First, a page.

We’d like to take the opportunity to introduce you to the winner of the Honorable mention of our “Pavilosta Poet Huts ” competition - Francesco Ceccato, Barbara Lučić and Joana Koslowski from Germany!

Pavilosta Poet Huts honorable mention

Honorable mention from Germany

We are three colleagues working at the same architectural office in Munich.

Francesco (Italian) has the most of the experience. After finishing his studies in Ferrara, Italy he moved firstly to Hamburg, where he worked on various projects and then to Munich. His focus is mainly on social housing. Apart from that he took part in Europan 10 where the project for “Urban Piers” won an honourable mention.

Joana (German) is the creative mind of the trio who studied architecture both in Düsseldorf and Munich. Before joining the current office she worked as a freelance architect where she supported the competition departments of various offices. Her Master’s thesis “Carrara thermal bad” was awarded an honourable mention by the Association of German architects. After finishing her Bachelor’s Thesis in Sarajevo, Bosnia and Herzegovina.

Barbara (Croatian) moved to Munich to pursue her Master’s studies. She works on housing projects and occasionally supports the urban planning chair at the university.

What does architecture mean to you and what is the role of an architect in your society?

Sustainable architecture means for us to design places in which people can identify and that can be lived in multiple ways. Spaces of which people can take possession. That includes paying attention to planning common spaces, and on the other hand, the identity of the space. The indistinct nostalgia that permeates our time is an ambiguous mix of collective memories, past elements, genius loci and desires about the future. This nostalgia is a big source of inspiration that can be used to create evocative architecture. This empathic relation to the spaces is what we’re most interested in.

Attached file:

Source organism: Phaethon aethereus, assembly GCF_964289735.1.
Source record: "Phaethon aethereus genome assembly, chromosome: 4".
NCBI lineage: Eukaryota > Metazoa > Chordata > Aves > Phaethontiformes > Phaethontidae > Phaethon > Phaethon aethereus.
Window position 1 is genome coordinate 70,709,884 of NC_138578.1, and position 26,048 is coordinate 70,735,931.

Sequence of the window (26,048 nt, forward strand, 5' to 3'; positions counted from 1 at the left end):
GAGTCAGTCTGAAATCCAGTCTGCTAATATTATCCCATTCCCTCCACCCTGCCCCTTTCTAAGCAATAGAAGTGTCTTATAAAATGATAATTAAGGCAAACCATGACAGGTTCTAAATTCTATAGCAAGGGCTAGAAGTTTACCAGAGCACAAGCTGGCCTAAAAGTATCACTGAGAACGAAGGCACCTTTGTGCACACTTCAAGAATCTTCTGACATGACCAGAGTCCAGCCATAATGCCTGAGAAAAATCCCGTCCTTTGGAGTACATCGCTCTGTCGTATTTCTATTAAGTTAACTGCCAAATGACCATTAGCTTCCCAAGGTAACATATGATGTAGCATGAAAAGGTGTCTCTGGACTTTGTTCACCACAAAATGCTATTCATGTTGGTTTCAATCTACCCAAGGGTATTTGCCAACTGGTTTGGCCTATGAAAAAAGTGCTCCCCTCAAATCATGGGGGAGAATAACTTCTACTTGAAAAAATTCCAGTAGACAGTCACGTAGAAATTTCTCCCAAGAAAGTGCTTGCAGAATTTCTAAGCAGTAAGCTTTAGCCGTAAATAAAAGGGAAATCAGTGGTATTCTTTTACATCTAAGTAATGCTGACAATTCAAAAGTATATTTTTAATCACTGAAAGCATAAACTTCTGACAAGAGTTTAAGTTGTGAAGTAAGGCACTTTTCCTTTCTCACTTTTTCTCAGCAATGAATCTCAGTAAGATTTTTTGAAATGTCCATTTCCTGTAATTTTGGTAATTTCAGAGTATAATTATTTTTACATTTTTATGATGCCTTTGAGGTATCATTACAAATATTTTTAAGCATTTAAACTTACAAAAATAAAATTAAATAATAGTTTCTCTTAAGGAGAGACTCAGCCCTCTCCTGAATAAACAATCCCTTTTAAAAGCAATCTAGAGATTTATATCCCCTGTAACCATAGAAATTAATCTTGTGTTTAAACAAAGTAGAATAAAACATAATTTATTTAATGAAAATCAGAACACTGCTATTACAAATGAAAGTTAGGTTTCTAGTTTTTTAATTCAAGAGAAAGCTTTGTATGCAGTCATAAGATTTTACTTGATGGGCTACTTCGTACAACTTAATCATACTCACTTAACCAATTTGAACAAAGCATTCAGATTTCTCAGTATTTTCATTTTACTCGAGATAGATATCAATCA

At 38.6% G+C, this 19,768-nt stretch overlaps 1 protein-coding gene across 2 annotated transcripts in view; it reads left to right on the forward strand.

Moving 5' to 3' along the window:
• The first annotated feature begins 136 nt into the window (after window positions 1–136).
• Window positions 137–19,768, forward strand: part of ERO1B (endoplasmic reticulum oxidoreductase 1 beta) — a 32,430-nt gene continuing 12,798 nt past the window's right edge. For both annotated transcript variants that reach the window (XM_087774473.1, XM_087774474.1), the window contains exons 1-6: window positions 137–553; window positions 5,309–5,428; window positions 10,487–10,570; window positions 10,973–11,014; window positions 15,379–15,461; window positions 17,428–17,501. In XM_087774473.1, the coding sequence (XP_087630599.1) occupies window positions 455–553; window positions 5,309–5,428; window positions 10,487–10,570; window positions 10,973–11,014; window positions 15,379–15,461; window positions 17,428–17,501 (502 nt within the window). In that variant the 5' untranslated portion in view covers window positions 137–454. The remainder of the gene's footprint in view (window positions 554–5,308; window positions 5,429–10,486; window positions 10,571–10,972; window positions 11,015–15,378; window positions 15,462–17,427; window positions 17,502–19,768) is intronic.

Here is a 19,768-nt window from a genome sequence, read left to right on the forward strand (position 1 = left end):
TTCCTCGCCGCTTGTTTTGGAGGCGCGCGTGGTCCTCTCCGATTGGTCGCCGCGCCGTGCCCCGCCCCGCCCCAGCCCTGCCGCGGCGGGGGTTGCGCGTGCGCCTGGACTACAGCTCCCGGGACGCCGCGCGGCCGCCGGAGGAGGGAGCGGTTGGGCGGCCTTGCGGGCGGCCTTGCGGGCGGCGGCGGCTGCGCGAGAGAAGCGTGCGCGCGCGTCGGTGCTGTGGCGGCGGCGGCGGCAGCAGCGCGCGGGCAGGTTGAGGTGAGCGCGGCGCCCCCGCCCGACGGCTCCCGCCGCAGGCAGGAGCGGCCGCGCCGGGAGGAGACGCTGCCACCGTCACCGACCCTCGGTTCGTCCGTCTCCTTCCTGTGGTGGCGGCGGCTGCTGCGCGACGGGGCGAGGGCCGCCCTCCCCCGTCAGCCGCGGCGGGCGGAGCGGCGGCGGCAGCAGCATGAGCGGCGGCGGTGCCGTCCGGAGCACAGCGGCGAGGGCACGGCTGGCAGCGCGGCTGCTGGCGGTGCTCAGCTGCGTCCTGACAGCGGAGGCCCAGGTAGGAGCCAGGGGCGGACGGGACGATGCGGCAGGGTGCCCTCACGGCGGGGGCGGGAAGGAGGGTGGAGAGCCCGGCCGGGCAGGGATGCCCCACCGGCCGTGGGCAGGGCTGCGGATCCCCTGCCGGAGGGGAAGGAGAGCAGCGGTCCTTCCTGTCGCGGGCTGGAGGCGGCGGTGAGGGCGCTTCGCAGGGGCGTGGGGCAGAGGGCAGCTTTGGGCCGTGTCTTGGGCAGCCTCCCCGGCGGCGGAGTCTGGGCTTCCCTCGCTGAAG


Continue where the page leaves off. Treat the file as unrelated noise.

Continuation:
Why do you participate in architecture vision competitions?

This is our first experience working together. Due to the different types of our focus of our work as architects, it was a challenge to combine all of those areas of knowledge and methodology that drove us to combine our forces and create a common project that would speak the architectural language of all of the team members. Architecture competitions are a free pass to a world of possibilities that is not limited by budget and norms. The attraction of it as experienced architects is undeniable. Competitions are also an occasion to think about methodology and question the way we do architecture in our everyday professional life.

What advice would you give to individuals who struggle to decide whether it would be beneficial for them to participate in architecture vision competitions?

Based on the fact that this is our first collective competition we do not feel competent enough to advise other individuals, but are more than glad to share some of our guidelines: use lateral thinking and define a few parameters for the concept, keep it slender and do not focus on the result, remember the journey is as important as the destination, do not sacrifice the complexity of your work; and always have fun working with your team!

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